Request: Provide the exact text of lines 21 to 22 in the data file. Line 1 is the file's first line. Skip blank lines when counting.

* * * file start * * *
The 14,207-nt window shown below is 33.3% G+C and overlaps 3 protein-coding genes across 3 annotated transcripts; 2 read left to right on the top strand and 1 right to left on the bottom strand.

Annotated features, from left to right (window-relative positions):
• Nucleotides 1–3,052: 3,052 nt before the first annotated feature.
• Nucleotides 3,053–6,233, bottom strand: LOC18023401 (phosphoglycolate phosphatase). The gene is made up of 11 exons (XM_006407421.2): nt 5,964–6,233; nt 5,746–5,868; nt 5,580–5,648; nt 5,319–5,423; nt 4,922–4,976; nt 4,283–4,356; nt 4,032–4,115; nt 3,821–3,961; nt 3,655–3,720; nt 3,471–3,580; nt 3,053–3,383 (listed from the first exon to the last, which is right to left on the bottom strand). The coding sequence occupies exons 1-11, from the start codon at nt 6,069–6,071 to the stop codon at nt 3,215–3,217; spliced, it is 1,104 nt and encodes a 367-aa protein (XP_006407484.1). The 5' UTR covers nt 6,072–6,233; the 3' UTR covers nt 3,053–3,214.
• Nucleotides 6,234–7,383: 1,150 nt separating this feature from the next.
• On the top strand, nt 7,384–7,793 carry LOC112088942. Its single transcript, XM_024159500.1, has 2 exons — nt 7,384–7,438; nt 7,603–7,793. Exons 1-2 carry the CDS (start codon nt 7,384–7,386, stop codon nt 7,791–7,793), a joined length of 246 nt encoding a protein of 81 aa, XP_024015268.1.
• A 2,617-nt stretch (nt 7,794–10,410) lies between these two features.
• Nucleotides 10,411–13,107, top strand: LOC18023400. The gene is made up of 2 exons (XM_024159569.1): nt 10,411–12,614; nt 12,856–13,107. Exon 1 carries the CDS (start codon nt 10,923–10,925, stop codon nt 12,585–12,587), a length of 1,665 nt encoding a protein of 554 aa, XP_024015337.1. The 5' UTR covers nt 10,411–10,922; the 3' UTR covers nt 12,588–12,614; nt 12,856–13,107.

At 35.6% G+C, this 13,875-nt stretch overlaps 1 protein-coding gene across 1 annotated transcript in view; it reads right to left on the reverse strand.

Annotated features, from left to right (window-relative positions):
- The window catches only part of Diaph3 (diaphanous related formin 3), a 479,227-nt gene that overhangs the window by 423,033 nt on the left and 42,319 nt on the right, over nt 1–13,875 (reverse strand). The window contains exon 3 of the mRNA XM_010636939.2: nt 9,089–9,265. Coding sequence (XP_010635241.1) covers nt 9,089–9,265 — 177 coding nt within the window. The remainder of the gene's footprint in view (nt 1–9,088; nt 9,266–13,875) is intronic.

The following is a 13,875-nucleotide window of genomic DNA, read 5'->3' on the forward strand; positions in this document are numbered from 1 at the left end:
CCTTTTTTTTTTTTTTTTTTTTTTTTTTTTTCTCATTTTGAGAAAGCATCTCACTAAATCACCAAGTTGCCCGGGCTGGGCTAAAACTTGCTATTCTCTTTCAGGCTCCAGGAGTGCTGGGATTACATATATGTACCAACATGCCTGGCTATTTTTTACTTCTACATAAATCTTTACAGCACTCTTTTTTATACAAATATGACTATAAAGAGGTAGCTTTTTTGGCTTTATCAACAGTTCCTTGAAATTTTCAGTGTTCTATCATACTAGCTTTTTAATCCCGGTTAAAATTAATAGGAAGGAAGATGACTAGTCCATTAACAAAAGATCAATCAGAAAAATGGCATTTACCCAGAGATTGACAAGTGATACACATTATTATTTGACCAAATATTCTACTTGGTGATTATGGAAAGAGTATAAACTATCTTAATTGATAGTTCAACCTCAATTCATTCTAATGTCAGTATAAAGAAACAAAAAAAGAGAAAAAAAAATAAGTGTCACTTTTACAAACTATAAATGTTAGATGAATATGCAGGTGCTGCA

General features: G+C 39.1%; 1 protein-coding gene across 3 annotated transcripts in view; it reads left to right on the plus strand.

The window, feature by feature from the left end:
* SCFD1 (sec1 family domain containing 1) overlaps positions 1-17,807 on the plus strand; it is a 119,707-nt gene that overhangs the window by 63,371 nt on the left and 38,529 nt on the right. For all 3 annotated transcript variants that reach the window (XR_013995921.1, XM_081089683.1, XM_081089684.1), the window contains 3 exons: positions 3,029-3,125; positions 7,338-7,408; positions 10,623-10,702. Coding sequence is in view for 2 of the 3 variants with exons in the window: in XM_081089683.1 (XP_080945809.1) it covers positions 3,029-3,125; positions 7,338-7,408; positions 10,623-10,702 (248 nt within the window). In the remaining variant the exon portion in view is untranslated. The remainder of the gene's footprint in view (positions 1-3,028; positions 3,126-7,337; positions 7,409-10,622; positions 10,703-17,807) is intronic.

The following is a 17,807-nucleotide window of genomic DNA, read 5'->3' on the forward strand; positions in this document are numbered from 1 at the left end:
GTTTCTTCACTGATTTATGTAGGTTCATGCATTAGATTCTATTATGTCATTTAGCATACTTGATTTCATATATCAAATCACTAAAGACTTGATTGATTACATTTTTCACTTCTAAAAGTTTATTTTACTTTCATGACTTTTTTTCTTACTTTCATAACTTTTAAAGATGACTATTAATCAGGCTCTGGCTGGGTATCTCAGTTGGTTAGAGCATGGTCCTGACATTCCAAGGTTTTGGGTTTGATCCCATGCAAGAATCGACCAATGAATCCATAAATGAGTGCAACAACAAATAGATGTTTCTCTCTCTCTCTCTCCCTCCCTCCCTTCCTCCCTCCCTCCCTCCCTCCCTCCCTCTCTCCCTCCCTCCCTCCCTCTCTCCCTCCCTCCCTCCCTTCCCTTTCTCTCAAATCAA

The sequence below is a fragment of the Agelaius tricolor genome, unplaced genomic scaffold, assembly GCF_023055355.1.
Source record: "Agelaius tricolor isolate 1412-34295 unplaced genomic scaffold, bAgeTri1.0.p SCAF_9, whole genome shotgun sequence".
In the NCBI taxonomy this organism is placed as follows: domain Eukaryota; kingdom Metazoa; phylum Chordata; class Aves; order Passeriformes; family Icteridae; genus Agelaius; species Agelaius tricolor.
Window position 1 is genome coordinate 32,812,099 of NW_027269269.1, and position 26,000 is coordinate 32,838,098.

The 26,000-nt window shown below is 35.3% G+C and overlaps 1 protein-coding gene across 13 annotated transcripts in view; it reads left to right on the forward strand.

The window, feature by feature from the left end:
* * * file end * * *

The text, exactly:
In the NCBI taxonomy this organism is placed as follows: domain Eukaryota; kingdom Metazoa; phylum Chordata; class Aves; order Passeriformes; family Icteridae; genus Agelaius; species Agelaius tricolor.
Window position 1 is genome coordinate 32,812,099 of NW_027269269.1, and position 26,000 is coordinate 32,838,098.